Hope is the Thing with Feathers

Emily Dickinson was a recluse. She spent most of her adult life in seclusion, at her Amherst family home. Publishing only a few poems during her lifetime, she made her sister, Lavinia, promise to burn her papers after she passed away.  Had her sister kept her promise, the world would never know her short lines and slant rhymes. 

 Eschewing Second Great Awakening revivalism and the rigidity of New England Presbyterianism, the Transcendent yet haunts her poetry. I hear it in poems like ‘Hope’ is the thing with feathers:

‘Hope’ is the thing with feathers—
That perches in the soul—
And sings the tune without the words—
And never stops—at all—

And sweetest—in the Gale—is heard—
And sore must be the storm—
That could abash the little Bird
That kept so many warm—

I’ve heard it in the chillest land—
And on the strangest Sea—
Yet, never, in Extremity,
It asked a crumb—of Me. 

Dickinson describes hope as a bird, that never quits singing despite storms and cold and roiling waters. This is a poignant metaphor. Hope, for her, was resilient, irrepressible. The bird perches in the soul and “sings the tune without the words—/And never stops—at all—.” Hope is the stubborn songbird whose song is carried by the breeze, all the sweeter in strong winds. A melody that warms us through the storm.

Hope, this buoyant birdsong, doesn’t quit. It persists. Despite the weather, sometimes despite the evidence, “in chillest lands—/and on the strangest sea.” Can hopes be dashed and destroyed? Dickinson allows for the possibility, “and sore must be the storm . . .’ but the emphasis here is on the constancy of this birdsong in our souls. 

Advent is the season where we turn our ears toward the bird singing in our soul. In terms of the Christian story, the song she has been singing, does have words. For two thousand years, she sings, “the kingdom of God is at hand. (Mark 1:15).” This song is resilient and the songbird keeps singing despite wars, and rumors of war, families being torn apart and placed in detention centers, environmental degradation, disease, the fear economic collapse and personal bankruptcy, poverty, trumped-up legal charges and the wrongfully convicted, death and the raw experience of grief. Through wind and storm, in tundra and tempest, the song rings out, “the kingdom of God is at hand.Dare we hope that God’s redemption and righteous reign would break into our broken worlds?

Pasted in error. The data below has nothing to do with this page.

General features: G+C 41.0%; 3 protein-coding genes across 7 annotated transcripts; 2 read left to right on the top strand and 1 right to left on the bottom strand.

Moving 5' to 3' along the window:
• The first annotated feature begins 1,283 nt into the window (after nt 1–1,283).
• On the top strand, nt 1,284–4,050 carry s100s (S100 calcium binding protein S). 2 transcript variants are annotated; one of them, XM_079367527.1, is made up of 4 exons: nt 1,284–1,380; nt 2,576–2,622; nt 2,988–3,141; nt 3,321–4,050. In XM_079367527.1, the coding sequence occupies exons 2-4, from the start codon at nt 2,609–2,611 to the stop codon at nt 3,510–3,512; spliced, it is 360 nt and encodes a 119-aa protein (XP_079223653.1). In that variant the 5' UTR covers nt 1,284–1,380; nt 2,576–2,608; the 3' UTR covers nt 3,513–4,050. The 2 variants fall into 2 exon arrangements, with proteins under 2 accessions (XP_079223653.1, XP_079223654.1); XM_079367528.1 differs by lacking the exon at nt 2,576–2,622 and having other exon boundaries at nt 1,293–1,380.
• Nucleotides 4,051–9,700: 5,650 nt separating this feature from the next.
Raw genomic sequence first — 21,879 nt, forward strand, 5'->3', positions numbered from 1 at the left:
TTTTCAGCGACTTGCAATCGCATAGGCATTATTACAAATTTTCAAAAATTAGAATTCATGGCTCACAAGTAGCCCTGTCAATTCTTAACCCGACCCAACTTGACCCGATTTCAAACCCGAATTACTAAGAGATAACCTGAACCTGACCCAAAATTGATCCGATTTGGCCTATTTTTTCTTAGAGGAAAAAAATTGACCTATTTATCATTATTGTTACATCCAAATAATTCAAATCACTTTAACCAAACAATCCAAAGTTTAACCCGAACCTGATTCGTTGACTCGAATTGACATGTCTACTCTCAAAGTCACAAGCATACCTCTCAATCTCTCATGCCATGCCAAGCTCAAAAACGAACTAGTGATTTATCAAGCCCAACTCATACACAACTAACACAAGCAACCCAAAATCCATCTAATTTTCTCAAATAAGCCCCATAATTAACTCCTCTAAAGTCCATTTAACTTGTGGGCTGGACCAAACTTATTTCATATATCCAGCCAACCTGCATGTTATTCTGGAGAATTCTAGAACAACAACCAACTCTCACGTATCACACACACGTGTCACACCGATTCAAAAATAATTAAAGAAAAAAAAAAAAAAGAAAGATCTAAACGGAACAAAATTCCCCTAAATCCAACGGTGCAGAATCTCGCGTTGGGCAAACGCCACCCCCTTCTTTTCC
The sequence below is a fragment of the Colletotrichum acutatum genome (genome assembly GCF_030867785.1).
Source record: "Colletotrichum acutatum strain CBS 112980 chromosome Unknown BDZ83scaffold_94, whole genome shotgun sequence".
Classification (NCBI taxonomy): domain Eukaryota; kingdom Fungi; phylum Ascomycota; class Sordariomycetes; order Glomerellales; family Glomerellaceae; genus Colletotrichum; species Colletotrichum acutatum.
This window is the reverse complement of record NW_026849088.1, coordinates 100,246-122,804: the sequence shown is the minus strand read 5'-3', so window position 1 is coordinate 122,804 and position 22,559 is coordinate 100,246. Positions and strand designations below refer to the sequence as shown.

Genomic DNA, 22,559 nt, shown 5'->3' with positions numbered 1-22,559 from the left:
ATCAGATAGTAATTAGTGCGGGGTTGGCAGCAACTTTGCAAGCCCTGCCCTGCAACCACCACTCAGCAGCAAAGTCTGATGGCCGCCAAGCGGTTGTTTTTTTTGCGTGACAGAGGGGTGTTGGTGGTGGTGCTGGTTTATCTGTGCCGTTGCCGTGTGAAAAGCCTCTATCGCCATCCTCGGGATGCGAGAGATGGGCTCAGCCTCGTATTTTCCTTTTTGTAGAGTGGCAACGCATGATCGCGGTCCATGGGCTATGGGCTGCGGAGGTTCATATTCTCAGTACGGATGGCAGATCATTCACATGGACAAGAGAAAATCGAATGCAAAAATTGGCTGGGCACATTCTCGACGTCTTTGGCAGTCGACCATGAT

Dickinson’s final two lines: 


Yet, never, in Extremity,
It asked a crumb—of Me. 

indicate that the song of hope is not coercive.  A young Emily Dickinson rebuffed revivalism when she attended Mount Holyoke Female Seminary. She didn’t reject the gospel story per se, she did reject manipulative attempts to get her to respond in a particular fashion to the call of Christ. When Dickinson attended church services with her family, she appeared disinterested. She has cemented her place in history as the patron saint of the spiritual-but-not-religious. 

It is worth asking here if Dickinson is right. Does hope really ask nothing of us? Not even a crumb? I think she is right to say that hope does not demand, coerce, manipulate us. Definitely not. But does not the songbird, invite us, inspire us, and move us to sing along?

The Kingdom of God is at hand.How may we join in the song? 

Advertisements

Published by

matichuk

I am a pastor, husband, father, instigator, pray-er, hoper, writer, trouble-maker, peacemaker, and friend. Who are you?

One thought on “Hope is the Thing with Feathers”

Leave a Reply

Fill in your details below or click an icon to log in:

WordPress.com Logo

You are commenting using your WordPress.com account. Log Out /  Change )

Google+ photo

You are commenting using your Google+ account. Log Out /  Change )

Twitter picture

You are commenting using your Twitter account. Log Out /  Change )

Facebook photo

You are commenting using your Facebook account. Log Out /  Change )

Connecting to %s

This site uses Akismet to reduce spam. Learn how your comment data is processed.